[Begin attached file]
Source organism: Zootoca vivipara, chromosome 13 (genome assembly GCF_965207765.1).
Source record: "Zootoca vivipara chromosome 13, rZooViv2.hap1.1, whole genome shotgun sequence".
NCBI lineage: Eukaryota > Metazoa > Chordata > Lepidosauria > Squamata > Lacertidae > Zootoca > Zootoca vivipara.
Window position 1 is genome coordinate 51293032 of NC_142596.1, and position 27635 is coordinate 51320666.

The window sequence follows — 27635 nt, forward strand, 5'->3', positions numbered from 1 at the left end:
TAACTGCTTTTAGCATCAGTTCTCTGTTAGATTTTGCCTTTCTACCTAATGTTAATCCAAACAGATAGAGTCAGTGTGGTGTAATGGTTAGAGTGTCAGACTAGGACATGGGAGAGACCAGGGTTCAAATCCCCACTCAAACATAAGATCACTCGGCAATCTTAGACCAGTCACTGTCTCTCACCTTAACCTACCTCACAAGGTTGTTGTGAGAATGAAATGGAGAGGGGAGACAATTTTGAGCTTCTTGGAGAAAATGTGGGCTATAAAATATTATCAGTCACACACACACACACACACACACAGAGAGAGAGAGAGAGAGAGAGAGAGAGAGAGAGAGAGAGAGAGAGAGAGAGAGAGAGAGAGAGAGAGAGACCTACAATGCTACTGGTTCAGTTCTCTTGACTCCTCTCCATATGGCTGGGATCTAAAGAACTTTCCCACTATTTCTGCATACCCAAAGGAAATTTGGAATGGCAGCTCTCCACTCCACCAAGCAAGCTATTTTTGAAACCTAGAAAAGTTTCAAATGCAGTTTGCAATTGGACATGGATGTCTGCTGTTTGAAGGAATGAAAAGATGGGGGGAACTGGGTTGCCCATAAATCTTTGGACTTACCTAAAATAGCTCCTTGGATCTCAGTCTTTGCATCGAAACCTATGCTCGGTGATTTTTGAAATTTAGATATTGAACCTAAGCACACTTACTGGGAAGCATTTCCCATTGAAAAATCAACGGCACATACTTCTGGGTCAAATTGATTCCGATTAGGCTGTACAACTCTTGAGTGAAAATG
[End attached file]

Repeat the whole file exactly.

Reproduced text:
Source organism: Zootoca vivipara, chromosome 13 (genome assembly GCF_965207765.1).
Source record: "Zootoca vivipara chromosome 13, rZooViv2.hap1.1, whole genome shotgun sequence".
NCBI lineage: Eukaryota > Metazoa > Chordata > Lepidosauria > Squamata > Lacertidae > Zootoca > Zootoca vivipara.
Window position 1 is genome coordinate 51293032 of NC_142596.1, and position 27635 is coordinate 51320666.

The window sequence follows — 27635 nt, forward strand, 5'->3', positions numbered from 1 at the left end:
TAACTGCTTTTAGCATCAGTTCTCTGTTAGATTTTGCCTTTCTACCTAATGTTAATCCAAACAGATAGAGTCAGTGTGGTGTAATGGTTAGAGTGTCAGACTAGGACATGGGAGAGACCAGGGTTCAAATCCCCACTCAAACATAAGATCACTCGGCAATCTTAGACCAGTCACTGTCTCTCACCTTAACCTACCTCACAAGGTTGTTGTGAGAATGAAATGGAGAGGGGAGACAATTTTGAGCTTCTTGGAGAAAATGTGGGCTATAAAATATTATCAGTCACACACACACACACACACACACAGAGAGAGAGAGAGAGAGAGAGAGAGAGAGAGAGAGAGAGAGAGAGAGAGAGAGAGAGAGAGAGAGAGAGACCTACAATGCTACTGGTTCAGTTCTCTTGACTCCTCTCCATATGGCTGGGATCTAAAGAACTTTCCCACTATTTCTGCATACCCAAAGGAAATTTGGAATGGCAGCTCTCCACTCCACCAAGCAAGCTATTTTTGAAACCTAGAAAAGTTTCAAATGCAGTTTGCAATTGGACATGGATGTCTGCTGTTTGAAGGAATGAAAAGATGGGGGGAACTGGGTTGCCCATAAATCTTTGGACTTACCTAAAATAGCTCCTTGGATCTCAGTCTTTGCATCGAAACCTATGCTCGGTGATTTTTGAAATTTAGATATTGAACCTAAGCACACTTACTGGGAAGCATTTCCCATTGAAAAATCAACGGCACATACTTCTGGGTCAAATTGATTCCGATTAGGCTGTACAACTCTTGAGTGAAAATG